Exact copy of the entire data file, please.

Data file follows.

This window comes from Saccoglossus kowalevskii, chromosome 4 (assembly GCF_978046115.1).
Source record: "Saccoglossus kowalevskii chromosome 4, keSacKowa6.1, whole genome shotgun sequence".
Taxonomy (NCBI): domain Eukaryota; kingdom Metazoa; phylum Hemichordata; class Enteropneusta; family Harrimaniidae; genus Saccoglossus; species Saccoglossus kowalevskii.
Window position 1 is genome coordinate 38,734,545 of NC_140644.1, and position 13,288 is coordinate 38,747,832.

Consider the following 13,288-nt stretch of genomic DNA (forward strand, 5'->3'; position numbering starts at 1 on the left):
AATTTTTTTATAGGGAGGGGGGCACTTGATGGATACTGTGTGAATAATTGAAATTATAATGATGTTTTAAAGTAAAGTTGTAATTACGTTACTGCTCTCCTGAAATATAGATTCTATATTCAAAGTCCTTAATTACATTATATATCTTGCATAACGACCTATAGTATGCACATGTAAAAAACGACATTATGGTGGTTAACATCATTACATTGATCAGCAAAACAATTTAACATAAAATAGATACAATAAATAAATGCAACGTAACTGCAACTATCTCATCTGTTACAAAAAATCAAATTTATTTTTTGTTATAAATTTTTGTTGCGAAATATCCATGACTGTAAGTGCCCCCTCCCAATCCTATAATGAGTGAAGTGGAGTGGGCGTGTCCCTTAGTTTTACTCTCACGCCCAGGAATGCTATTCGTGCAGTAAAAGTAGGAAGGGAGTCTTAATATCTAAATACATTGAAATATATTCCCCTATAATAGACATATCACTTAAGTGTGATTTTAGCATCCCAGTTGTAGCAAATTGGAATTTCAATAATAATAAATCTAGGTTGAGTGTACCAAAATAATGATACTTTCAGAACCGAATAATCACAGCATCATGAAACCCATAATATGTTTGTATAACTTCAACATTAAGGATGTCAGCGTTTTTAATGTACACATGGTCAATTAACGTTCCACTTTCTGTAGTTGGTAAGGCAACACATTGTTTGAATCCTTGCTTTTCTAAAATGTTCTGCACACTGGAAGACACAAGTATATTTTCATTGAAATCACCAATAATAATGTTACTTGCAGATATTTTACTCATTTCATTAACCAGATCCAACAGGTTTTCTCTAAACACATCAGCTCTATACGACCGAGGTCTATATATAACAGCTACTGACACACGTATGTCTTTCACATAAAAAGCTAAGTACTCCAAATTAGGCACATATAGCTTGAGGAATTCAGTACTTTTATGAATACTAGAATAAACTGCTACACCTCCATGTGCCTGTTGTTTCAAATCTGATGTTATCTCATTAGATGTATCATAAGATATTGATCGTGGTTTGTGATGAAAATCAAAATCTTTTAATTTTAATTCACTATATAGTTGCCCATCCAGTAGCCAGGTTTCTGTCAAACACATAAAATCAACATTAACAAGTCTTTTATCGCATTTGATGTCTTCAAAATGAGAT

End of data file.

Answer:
This window comes from Saccoglossus kowalevskii, chromosome 4 (assembly GCF_978046115.1).
Source record: "Saccoglossus kowalevskii chromosome 4, keSacKowa6.1, whole genome shotgun sequence".
Taxonomy (NCBI): domain Eukaryota; kingdom Metazoa; phylum Hemichordata; class Enteropneusta; family Harrimaniidae; genus Saccoglossus; species Saccoglossus kowalevskii.
Window position 1 is genome coordinate 38,734,545 of NC_140644.1, and position 13,288 is coordinate 38,747,832.

Consider the following 13,288-nt stretch of genomic DNA (forward strand, 5'->3'; position numbering starts at 1 on the left):
AATTTTTTTATAGGGAGGGGGGCACTTGATGGATACTGTGTGAATAATTGAAATTATAATGATGTTTTAAAGTAAAGTTGTAATTACGTTACTGCTCTCCTGAAATATAGATTCTATATTCAAAGTCCTTAATTACATTATATATCTTGCATAACGACCTATAGTATGCACATGTAAAAAACGACATTATGGTGGTTAACATCATTACATTGATCAGCAAAACAATTTAACATAAAATAGATACAATAAATAAATGCAACGTAACTGCAACTATCTCATCTGTTACAAAAAATCAAATTTATTTTTTGTTATAAATTTTTGTTGCGAAATATCCATGACTGTAAGTGCCCCCTCCCAATCCTATAATGAGTGAAGTGGAGTGGGCGTGTCCCTTAGTTTTACTCTCACGCCCAGGAATGCTATTCGTGCAGTAAAAGTAGGAAGGGAGTCTTAATATCTAAATACATTGAAATATATTCCCCTATAATAGACATATCACTTAAGTGTGATTTTAGCATCCCAGTTGTAGCAAATTGGAATTTCAATAATAATAAATCTAGGTTGAGTGTACCAAAATAATGATACTTTCAGAACCGAATAATCACAGCATCATGAAACCCATAATATGTTTGTATAACTTCAACATTAAGGATGTCAGCGTTTTTAATGTACACATGGTCAATTAACGTTCCACTTTCTGTAGTTGGTAAGGCAACACATTGTTTGAATCCTTGCTTTTCTAAAATGTTCTGCACACTGGAAGACACAAGTATATTTTCATTGAAATCACCAATAATAATGTTACTTGCAGATATTTTACTCATTTCATTAACCAGATCCAACAGGTTTTCTCTAAACACATCAGCTCTATACGACCGAGGTCTATATATAACAGCTACTGACACACGTATGTCTTTCACATAAAAAGCTAAGTACTCCAAATTAGGCACATATAGCTTGAGGAATTCAGTACTTTTATGAATACTAGAATAAACTGCTACACCTCCATGTGCCTGTTGTTTCAAATCTGATGTTATCTCATTAGATGTATCATAAGATATTGATCGTGGTTTGTGATGAAAATCAAAATCTTTTAATTTTAATTCACTATATAGTTGCCCATCCAGTAGCCAGGTTTCTGTCAAACACATAAAATCAACATTAACAAGTCTTTTATCGCATTTGATGTCTTCAAAATGAGAT